After 19 years of focusing predominantly on government, media, NGOs and business in general, this year the Edelman Trust Barometer highlights “my employer” as a critical relationship in this time of widening trust gaps and continuing lack of faith in the system.
So why them and why now?
Employees’ relationship with their employers is unique, in ways that are especially important as other social institutions continue to fail to meet their responsibilities. This uniqueness is not defined by any one dimension, but by a combination of the following five characteristics:
- It is a personal relationship: You know your employer and they know you. There is no namelessness or facelessness here.
- It is a local relationship: You interact with your employer daily. It is a constant presence in your life.
- It is a trusting relationship: For the most part, people trust their employer to do what is right to a significantly greater extent than they do the other institutions we measure.
- You have leverage: Especially in full-employment economies, organizations have to compete for the best and brightest workers. Thus, via collective action, employees have the power to get their employers to change policies and get involved in issues.
- Employers have power and resources: They have exponentially more power to get things done than most individuals. This is not just a close relationship, it is a relationship with a rich and powerful other.
These specifics of the employer-employee relationship put it in a position to supply employees with what they are currently seeking most ardently – trustworthy information and the opportunity to make a difference.
The 2019 Edelman Trust Barometer reveals that people are getting more actively engaged in creating change at the same time they are experiencing continued frustration with most social institutions. In looking around, the one relationship they have that is trusting, that they can control and with an entity that has the power to overcome the current barriers to change is with their employer. As a result, employees are looking at this relationship in a new light with new and greater expectations. In particular, they are looking to their employers to fill the gaps left by a dysfunctional media and government. Hence, employers have been thrust into the central position they now occupy.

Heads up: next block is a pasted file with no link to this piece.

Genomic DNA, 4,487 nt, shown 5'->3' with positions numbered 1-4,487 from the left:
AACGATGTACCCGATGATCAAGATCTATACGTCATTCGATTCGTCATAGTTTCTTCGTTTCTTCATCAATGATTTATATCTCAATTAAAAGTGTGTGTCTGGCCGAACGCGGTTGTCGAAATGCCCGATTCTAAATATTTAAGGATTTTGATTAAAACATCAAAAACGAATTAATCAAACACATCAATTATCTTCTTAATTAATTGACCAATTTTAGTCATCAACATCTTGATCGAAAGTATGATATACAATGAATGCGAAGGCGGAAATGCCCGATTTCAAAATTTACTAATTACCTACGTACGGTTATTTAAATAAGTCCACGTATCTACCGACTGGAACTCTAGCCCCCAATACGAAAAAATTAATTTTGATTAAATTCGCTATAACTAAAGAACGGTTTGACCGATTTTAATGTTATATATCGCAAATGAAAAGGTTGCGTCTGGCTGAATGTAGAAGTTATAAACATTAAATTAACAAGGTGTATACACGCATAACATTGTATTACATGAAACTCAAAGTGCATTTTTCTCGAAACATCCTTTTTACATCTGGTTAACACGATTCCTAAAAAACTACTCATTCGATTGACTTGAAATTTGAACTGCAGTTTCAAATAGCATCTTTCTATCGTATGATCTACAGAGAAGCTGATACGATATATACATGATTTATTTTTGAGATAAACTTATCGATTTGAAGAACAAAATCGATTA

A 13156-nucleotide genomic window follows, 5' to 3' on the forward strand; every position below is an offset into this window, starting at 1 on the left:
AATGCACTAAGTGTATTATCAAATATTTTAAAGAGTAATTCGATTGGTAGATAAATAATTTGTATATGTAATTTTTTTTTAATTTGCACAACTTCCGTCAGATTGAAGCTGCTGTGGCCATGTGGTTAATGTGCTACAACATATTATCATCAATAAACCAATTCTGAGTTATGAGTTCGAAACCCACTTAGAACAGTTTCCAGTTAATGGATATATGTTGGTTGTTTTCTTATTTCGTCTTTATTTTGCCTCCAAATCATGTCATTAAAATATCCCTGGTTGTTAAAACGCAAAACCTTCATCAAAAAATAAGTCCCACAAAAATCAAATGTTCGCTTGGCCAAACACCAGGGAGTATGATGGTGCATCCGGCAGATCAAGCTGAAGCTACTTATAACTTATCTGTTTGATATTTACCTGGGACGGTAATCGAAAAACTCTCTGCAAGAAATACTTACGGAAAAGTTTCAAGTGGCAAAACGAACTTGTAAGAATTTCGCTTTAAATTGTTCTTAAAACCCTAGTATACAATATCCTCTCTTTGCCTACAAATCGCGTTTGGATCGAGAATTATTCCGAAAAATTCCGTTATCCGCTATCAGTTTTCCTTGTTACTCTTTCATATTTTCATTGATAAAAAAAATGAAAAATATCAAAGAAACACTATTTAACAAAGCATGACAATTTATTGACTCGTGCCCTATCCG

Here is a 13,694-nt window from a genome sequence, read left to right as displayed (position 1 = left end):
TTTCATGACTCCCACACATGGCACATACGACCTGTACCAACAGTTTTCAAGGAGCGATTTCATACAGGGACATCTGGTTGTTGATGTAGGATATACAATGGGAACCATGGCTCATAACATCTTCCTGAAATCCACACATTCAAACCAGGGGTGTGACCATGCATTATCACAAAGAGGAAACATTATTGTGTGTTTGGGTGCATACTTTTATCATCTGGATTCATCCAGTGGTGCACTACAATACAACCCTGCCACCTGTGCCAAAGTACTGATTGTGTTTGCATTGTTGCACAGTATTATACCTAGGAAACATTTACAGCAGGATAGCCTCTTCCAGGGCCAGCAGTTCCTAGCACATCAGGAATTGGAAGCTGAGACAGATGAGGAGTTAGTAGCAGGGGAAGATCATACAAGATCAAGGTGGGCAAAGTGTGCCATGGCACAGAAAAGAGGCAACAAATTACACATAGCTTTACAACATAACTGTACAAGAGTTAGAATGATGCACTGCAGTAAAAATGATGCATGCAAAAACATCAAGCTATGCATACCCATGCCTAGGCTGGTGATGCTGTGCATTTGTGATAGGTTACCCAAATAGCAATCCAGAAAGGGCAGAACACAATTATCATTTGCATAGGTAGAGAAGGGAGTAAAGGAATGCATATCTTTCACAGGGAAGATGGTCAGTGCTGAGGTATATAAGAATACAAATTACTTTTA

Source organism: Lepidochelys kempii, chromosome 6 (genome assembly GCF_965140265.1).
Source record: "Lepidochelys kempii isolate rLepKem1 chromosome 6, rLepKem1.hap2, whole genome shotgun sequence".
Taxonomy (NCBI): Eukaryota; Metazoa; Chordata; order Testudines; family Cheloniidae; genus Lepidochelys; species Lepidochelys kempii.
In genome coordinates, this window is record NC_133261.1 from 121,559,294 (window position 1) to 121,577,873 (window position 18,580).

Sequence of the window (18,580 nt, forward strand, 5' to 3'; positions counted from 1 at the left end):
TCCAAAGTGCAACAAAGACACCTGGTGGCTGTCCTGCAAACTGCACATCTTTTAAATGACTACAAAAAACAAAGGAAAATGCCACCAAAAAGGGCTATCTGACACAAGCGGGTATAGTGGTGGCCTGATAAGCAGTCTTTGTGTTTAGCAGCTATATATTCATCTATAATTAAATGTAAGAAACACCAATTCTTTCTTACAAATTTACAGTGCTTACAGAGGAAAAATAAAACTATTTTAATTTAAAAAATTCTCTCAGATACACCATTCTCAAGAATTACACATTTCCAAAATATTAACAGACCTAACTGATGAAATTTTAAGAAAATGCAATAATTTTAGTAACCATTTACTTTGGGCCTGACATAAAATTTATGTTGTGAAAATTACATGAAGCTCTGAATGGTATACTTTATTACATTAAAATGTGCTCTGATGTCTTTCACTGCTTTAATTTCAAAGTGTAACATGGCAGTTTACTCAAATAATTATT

While secure employment with opportunities for growth have always been the foundation of employee expectations, now 58 percent of employees are looking to their employers to help them navigate the information ecosystem (previously the role of media). This is especially true when it comes to issues about which the amount of available information is massive, there are seemingly many credible voices on both sides, and the information pool has been polluted with misinformation and fake authorities that are often difficult to tell apart from more reliable sources.
In addition, employees are also looking to their employers to be their partners in positive change. With many governments mired in deadlock and infighting, things are not getting done, problems are not being addressed, and people see extremism hijacking social agendas and clawing back hard-won gains. In this context, people are seeing their employers as their last, best hope for allowing them to take some control of the changes they want to see. As a result, 67 percent of them have added being an instrument of positive societal change to their employer’s remit.
Restoring people’s faith in the system and its institutions is one of the greatest moral imperatives of our time. This faith will be rebuilt one step at a time starting within the trusting context of the employer-employee relationship and moving outward from there. It is the collective action of thousands of employers that is currently our best hope for restoring positive stability in markets suffering from excesses of partisanship, distrust, and misinformation.
David M. Bersoff, Ph.D. is senior vice president, Head of Global Thought Leadership, New York.